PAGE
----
Fenton Aldeburgh First Collection Prize

2014 Introduction


The winner of the 2013 Fenton Aldeburgh First Collection Prize was Dan O’Brien for his book War Reporter (CB Editions).

The book was chosen by judges Robert Seatter (chair), Maura Dooley and Peter Blegvad from a shortlist of Dear Boy by Emily Berry (Faber), Heimlich’s Manoeuvre by Paula Cunningham (Smith Doorstop Books), Chick by Hannah Lowe (Bloodaxe Books), War Reporter by Dan O’Brien (CB Editions) and Instant-flex by Heather Phillipson (Bloodaxe Books)

History
The Aldeburgh First Collection Prize was launched in 1989 to coincide with the first Aldeburgh Poetry Festival and is the oldest prize of its kind in the UK. The winner has always received both a cash prize and an invitation to read at the subsequent Festival.

Between 2003 and 2008, the award was renamed the Jerwood Aldeburgh First Collection Prize and its profile and value substantially increased, thanks to six-year investment from the Jerwood Charitable Foundation. Instead of an anonymous panel, three established poets are appointed each year as judges including a Chair - latterly Michael Laskey; most recently Robert Seatter. Recent judges have included Gillian Allnutt, Helen Dunmore, Vicki Feaver, Jamie McKendrick, Penelope Shuttle and Christopher Reid.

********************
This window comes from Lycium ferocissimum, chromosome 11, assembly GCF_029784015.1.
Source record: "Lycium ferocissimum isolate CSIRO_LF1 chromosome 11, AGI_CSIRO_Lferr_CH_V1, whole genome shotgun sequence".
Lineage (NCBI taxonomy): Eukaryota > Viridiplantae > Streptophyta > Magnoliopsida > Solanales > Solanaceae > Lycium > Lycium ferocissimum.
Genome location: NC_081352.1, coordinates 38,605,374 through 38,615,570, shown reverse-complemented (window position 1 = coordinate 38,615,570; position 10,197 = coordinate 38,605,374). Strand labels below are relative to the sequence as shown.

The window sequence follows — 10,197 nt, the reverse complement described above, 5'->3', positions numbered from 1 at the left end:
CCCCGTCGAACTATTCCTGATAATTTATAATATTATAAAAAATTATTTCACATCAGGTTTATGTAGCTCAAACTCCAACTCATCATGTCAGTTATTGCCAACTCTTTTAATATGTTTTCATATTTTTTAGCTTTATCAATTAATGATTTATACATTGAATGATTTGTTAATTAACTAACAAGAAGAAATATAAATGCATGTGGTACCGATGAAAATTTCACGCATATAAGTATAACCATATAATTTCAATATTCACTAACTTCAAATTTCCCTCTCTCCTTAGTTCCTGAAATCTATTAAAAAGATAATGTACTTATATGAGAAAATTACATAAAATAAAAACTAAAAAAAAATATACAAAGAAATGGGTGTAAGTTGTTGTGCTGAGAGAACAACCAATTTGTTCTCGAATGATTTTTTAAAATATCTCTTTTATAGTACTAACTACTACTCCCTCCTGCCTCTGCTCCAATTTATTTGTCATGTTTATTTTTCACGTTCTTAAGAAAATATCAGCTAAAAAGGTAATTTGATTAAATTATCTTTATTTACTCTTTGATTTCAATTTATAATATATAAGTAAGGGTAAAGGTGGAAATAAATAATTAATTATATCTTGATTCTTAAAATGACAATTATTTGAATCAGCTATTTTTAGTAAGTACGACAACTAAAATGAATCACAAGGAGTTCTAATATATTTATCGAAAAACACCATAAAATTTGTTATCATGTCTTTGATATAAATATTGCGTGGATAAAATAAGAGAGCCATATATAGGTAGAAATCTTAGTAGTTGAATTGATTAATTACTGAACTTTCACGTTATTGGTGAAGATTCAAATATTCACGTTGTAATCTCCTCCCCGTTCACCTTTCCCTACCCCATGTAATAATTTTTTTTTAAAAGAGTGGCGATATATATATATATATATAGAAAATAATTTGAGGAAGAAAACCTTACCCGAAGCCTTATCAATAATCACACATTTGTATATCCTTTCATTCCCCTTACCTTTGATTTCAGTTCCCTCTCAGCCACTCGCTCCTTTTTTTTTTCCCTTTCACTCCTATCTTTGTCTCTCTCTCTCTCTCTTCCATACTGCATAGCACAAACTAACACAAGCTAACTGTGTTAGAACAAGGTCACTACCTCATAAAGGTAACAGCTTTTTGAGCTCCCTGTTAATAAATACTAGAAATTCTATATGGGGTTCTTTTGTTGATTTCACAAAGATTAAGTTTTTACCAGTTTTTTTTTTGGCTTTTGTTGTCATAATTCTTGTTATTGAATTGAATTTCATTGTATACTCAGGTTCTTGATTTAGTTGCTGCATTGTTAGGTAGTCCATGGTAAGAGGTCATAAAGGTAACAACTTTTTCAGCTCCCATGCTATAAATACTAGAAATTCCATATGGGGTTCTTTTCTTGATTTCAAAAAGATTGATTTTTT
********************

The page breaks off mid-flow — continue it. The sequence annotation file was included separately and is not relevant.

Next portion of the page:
Between 2012 and 2015, thanks to new three-year support from the Fenton Arts Trust, the prize will be re-titled The Fenton Aldeburgh First Collection Prize.

The 2014 Fention Aldeburgh First Collecton Prize
Details of the year’s Prize will be available in February 2014.

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Fenton Aldeburgh First Collection Prize

Poem 17

YUI
At Yui, travellers had a choice: risk drowning at sea or death by bandits
     on Satta Pass. In the garden this morning kill-fish lap
     their bowl indifferent to crows balancing on the rim.
     Ack-ack-ack-ack, crows laugh as they watch fish loop-the-loop.

Kikuyo shivers thinking of travellers peaky as an August moon,
     too close to the edge, torn between safety and danger.
     Trees fall away from the blue-green waters of Suruga,
     four junks head for the point of vanishing.